Loading ...
Sorry, an error occurred while loading the content.

RE: [SeattleRobotics] Re: simulation challenge

Expand Messages
  • Randy M. Dumse
    Peter Balch said: Sunday, January 02, 2011 6:45 AM ... Sorry if this is a repeat, but a true story. My wife s Granddad, now passed, used to tell about a guy up
    Message 1 of 200 , Jan 2, 2011
    • 0 Attachment
      Peter Balch said: Sunday, January 02, 2011 6:45 AM
      > The DoD aren't asking for goats, they're asking
      > for mules. Where is it that a mule can
      > go that a 4WD quadbike can't?

      Sorry if this is a repeat, but a true story.

      My wife's Granddad, now passed, used to tell about a guy up on
      the mountain, decided to follow Granddad around the mountain
      top. He bragged he could go anywhere that horse can go. So
      Granddad walked to a ledge on a sheer cliff about a foot wide,
      and traversed, while the 4-wheeler just shook his head and
      turned back.

      People prefer mules over horses, because their front legs have
      better forward freedom. That is, they can step up better than a
      horse, keep a narrower stance.

      Randy
    • dan michaels
      ... I believe that was my comment, and not Randy s. Looks like the deer do pretty good on steep slopes. The pictures don t capture the total actions, but it
      Message 200 of 200 , Jan 5, 2011
      • 0 Attachment
        --- In SeattleRobotics@yahoogroups.com, Larry Geib <LJGeib@...> wrote:
        >
        >
        > it was just a reference to this statement of yours:
        >
        > " Few besides mountain goats go anywheres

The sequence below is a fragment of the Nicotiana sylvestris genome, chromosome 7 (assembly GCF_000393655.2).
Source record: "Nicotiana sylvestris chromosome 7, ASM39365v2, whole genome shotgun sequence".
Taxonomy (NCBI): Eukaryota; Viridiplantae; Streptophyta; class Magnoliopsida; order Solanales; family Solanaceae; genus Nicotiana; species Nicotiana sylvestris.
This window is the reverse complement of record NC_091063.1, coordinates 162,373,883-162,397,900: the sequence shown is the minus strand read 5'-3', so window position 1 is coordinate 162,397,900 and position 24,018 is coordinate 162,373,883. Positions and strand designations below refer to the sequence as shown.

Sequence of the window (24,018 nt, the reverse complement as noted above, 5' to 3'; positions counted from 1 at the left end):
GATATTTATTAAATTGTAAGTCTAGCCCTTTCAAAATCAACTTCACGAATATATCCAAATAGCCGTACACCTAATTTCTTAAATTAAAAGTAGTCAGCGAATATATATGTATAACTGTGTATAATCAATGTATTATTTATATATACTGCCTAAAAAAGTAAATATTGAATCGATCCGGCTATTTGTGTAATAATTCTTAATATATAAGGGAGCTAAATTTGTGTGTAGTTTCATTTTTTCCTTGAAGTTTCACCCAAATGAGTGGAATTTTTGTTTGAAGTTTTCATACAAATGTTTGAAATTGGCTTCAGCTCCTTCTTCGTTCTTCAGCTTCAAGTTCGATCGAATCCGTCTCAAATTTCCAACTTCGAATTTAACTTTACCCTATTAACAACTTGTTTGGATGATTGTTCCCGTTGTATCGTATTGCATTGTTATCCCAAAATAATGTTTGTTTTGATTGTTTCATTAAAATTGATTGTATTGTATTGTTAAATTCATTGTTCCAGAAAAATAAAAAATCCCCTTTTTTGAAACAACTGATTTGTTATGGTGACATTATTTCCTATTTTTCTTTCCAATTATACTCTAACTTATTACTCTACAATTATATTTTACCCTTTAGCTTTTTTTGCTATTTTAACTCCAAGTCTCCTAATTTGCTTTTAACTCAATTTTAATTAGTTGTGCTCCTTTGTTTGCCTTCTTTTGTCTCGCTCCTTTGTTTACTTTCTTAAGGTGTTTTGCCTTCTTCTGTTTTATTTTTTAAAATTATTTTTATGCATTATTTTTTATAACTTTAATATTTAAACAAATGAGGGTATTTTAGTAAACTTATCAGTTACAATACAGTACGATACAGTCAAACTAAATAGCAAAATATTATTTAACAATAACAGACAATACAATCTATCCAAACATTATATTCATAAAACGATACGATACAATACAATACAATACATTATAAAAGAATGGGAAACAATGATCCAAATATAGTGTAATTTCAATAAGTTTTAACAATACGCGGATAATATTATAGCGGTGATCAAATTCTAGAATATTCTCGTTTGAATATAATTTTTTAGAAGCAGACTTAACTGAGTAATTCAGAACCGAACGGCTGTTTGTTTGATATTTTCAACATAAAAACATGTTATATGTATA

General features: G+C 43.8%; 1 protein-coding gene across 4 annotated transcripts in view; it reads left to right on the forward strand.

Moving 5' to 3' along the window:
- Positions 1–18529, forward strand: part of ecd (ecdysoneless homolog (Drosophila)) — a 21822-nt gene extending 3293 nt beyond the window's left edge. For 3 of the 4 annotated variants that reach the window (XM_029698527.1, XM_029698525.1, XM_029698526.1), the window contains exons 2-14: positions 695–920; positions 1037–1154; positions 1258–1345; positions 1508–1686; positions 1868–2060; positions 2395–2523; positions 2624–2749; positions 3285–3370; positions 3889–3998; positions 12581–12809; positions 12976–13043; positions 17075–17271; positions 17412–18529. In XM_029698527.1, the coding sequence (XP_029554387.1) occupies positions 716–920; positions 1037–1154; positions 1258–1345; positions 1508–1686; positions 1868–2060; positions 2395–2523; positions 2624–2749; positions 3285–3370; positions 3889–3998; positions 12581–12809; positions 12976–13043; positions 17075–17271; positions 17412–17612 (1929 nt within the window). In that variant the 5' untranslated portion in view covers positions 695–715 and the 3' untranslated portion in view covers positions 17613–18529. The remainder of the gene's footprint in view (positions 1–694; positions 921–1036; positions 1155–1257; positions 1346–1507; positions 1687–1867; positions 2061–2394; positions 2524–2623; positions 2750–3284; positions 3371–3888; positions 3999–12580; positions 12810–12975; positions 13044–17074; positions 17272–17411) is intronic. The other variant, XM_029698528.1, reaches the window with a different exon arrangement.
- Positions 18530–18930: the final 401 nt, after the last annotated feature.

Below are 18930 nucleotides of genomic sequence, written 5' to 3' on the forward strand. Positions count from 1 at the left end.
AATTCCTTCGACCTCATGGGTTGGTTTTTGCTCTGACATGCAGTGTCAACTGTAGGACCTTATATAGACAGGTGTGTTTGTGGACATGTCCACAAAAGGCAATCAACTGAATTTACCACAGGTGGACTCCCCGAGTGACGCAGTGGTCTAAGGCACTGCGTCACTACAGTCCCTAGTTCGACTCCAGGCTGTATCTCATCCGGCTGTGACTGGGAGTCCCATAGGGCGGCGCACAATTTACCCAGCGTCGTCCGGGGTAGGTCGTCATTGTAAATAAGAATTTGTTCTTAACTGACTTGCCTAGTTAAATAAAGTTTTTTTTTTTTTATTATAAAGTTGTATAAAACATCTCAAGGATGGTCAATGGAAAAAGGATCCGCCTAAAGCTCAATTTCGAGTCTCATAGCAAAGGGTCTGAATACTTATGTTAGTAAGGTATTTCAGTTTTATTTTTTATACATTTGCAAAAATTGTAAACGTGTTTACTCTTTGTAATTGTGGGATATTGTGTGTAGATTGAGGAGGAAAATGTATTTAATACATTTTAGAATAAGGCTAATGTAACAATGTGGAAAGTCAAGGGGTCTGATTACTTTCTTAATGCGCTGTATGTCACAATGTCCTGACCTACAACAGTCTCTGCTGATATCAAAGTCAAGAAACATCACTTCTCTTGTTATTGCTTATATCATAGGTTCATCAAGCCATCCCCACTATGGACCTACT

> near the sort of terrain they live in, and they only handle it because of their significant evolutionary adaptations. Horses,
        > deer, elk, moose, etc, can't handle the same slopes, despite
        > outward similarity in body designs."
        >


        I believe that was "my" comment, and not Randy's. Looks like
        the deer do pretty good on steep slopes.

        The pictures don't capture the total actions, but it does look
        like the ability of the deer to make large jumps was the key.
        Aided by its remarkable visual system being able to pre-plot a
        route.

        Wish I had a robot that could jump 30' vertically, and land
        on its feet. OTOH, just going over broken terrain, short of
        vertical cliffs, might be a good next goal.



        > I think the pictures in the link I gave show that mule deer, at least, have no problem climbing very steep terrain, even cliff areas. They actually rather like steep country. They have the advantage that they are willing to jump up to 8 feet vertically and 20 feet horizontally in the steepest areas. They often jump with all four feet at once.
        >
        > I've often seen them grazing or browsing in pretty rocky country and they will retreat onto the rock if threatened. Steep ground doesn't get as covered in snow, either. They can find food more easily there in winter.
        >
        >
        > I'll bet elk would surprise you, too.
        >
        > On Jan 4, 2011, at 9:52 PM, "Randy M. Dumse" <rmd@...> wrote:
        >
        > > Larry Geib said: Tuesday, January 04, 2011 6:04 PM
        > >> Randy is ,akin assumptions without basis again.
        > >
        > > Sorry, you might have to explain what assumption?
        > > I didn't get the reference.
        > >
        > > Randy
        > >
        > >
        > >
        > >
        > > -----------------------------------
        > >
        >
      Your message has been successfully submitted and would be delivered to recipients shortly.